Abstract

Many destinations are recognizing the potential contribution of tourism as a strategy for a sustainable livelihood. With a slower pace of life compared to their mainland counterparts, rural island communities traditionally have been supporting themselves with livelihood opportunities such as agriculture, logging, fishing, and mining. However, this paradigm is changing as many destinations, especially those with rural communities, have experienced a decline in these traditional livelihoods and turned to tourism in an effort to diversify the livelihood opportunities (Lockhart, 1997). Prince Edward County, situated in south-eastern Ontario, Canada, is a growing tourist destination. It is also an island as it is located in Lake Ontario and separated by a bridge from the mainland. This small rural county has a rich cultural and natural heritage, and is a home to a population of about 25,500 residents. Its primary livelihood has been traditional agriculture until recently when it saw an increasing number of diversified forms of agriculture and tourism-related activities and businesses being developed. As the County explores tourism as a means to diversify the economic and livelihood opportunities available, the sustainability and challenges of tourism development in the County are rising.

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Assessing stakeholders views in achieving sustainable livelihoods through tourism in Prince Edward County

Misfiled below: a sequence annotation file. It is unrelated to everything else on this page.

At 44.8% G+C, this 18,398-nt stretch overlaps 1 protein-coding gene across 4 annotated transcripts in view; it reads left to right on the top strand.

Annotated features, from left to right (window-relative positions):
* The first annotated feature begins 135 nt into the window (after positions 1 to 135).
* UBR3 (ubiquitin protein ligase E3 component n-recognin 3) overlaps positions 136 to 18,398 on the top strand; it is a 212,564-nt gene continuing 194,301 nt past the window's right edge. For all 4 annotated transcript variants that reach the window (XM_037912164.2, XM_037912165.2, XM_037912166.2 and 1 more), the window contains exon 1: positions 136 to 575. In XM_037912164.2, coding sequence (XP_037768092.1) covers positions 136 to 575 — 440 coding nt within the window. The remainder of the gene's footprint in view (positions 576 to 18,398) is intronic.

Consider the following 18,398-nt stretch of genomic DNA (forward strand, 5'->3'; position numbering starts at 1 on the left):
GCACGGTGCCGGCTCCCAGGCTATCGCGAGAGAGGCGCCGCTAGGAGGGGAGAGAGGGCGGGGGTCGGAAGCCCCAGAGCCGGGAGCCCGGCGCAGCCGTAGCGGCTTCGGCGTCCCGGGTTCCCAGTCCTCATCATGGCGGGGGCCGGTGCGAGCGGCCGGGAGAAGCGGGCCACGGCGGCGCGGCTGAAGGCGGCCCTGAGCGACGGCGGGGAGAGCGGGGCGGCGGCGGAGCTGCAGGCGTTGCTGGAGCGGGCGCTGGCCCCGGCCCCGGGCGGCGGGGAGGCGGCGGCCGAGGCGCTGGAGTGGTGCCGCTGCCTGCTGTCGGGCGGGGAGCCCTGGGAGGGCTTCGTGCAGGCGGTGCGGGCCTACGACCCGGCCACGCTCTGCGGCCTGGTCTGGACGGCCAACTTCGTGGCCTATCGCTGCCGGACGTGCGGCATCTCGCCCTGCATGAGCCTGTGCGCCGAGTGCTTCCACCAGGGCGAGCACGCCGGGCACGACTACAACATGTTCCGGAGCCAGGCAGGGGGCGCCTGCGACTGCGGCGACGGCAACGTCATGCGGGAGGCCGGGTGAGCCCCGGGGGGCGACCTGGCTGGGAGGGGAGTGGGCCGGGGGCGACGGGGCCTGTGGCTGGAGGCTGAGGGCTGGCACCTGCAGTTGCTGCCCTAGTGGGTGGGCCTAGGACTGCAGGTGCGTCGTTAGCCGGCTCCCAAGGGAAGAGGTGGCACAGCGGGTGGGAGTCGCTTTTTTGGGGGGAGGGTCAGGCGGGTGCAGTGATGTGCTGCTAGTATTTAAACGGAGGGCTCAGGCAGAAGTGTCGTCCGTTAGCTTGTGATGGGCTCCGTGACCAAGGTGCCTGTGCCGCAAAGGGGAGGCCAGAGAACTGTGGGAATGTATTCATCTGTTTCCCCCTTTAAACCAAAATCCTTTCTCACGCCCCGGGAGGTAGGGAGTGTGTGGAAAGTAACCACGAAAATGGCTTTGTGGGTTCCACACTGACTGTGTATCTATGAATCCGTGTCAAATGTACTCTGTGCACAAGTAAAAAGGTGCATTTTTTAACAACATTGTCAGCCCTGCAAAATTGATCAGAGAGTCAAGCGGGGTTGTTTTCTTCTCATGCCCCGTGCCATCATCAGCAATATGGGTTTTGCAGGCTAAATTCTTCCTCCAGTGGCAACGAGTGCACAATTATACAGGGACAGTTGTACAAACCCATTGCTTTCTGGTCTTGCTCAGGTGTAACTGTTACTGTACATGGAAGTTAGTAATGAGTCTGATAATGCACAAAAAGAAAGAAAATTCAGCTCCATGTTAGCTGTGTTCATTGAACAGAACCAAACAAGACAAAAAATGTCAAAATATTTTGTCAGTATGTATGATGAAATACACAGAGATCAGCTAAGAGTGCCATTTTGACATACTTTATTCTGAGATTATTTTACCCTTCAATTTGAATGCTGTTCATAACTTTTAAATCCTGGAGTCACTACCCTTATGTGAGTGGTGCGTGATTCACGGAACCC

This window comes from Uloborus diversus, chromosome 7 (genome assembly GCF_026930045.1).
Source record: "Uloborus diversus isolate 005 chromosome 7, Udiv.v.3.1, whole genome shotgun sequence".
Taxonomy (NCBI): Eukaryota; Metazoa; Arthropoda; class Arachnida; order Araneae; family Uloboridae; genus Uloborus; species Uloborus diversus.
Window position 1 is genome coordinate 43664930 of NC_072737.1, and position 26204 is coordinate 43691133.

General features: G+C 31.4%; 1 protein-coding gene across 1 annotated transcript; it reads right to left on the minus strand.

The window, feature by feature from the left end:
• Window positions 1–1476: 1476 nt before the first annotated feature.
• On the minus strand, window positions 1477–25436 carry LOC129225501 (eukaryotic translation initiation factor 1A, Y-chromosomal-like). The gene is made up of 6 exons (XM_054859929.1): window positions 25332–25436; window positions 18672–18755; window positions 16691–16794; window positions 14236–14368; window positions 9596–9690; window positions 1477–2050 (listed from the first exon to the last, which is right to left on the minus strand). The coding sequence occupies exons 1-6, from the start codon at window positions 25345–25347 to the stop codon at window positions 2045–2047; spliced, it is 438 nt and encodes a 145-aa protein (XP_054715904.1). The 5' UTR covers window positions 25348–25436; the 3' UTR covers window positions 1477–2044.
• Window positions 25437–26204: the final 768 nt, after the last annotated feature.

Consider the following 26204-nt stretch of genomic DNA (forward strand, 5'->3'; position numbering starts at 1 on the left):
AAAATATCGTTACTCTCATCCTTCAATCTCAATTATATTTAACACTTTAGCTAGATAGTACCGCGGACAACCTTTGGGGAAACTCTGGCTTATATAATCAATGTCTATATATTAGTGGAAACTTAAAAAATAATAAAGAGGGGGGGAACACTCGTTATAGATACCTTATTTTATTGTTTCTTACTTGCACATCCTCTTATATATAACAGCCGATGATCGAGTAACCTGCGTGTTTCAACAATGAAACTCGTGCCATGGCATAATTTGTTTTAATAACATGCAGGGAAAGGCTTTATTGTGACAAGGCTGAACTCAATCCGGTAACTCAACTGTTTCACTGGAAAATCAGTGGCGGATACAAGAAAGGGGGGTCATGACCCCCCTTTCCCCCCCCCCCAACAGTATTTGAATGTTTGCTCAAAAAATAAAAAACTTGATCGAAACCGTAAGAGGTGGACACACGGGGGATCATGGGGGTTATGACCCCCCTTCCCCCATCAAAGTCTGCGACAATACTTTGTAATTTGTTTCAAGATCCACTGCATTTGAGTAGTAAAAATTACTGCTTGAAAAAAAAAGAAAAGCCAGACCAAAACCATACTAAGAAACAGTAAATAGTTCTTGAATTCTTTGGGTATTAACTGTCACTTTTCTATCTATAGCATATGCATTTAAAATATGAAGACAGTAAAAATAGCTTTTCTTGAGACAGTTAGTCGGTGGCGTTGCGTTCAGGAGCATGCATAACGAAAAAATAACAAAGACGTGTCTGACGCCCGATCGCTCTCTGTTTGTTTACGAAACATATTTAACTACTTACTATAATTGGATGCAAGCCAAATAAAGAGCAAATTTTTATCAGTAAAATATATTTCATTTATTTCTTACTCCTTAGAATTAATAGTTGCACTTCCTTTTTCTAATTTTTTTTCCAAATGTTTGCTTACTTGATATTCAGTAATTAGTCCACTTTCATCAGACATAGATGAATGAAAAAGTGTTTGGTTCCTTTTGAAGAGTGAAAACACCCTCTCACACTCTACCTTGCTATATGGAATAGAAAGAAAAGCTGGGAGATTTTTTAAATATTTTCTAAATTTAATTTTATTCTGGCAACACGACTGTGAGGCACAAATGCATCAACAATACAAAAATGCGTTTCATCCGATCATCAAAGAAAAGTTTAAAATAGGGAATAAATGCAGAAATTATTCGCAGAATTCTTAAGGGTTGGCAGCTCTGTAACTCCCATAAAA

Many destinations are recognizing the potential contribution of tourism as a strategy for a sustainable livelihood. With a slower pace of life compared to their mainland counterparts, rural island communities traditionally have been supporting themselves with livelihood opportunities such as agriculture, logging, fishing, and mining. However, this paradigm is changing as many destinations, especially those with rural communities, have experienced a decline in these traditional livelihoods and turned to tourism in an effort to diversify the livelihood opportunities (Lockhart, 1997). Prince Edward County, situated in south-eastern Ontario, Canada, is a growing tourist destination. It is also an island as it is located in Lake Ontario and separated by a bridge from the mainland. This small rural county has a rich cultural and natural heritage, and is a home to a population of about 25,500 residents. Its primary livelihood has been traditional agriculture until recently when it saw an increasing number of diversified forms of agriculture and tourism-related activities and businesses being developed. As the County explores tourism as a means to diversify the economic and livelihood opportunities available, the sustainability and challenges of tourism development in the County are rising.